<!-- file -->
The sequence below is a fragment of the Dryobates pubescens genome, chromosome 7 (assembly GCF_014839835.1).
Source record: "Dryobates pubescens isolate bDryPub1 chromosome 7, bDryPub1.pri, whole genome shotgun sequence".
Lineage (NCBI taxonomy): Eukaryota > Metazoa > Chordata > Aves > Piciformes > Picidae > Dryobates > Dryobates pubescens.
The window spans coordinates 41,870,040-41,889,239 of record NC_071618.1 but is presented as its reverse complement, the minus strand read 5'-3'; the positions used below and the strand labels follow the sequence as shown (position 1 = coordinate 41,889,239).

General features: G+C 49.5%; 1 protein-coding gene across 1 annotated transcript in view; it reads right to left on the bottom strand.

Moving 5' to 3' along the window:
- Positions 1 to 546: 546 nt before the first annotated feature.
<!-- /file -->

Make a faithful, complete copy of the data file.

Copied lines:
The sequence below is a fragment of the Dryobates pubescens genome, chromosome 7 (assembly GCF_014839835.1).
Source record: "Dryobates pubescens isolate bDryPub1 chromosome 7, bDryPub1.pri, whole genome shotgun sequence".
Lineage (NCBI taxonomy): Eukaryota > Metazoa > Chordata > Aves > Piciformes > Picidae > Dryobates > Dryobates pubescens.
The window spans coordinates 41,870,040-41,889,239 of record NC_071618.1 but is presented as its reverse complement, the minus strand read 5'-3'; the positions used below and the strand labels follow the sequence as shown (position 1 = coordinate 41,889,239).

General features: G+C 49.5%; 1 protein-coding gene across 1 annotated transcript in view; it reads right to left on the bottom strand.

Moving 5' to 3' along the window:
- Positions 1 to 546: 546 nt before the first annotated feature.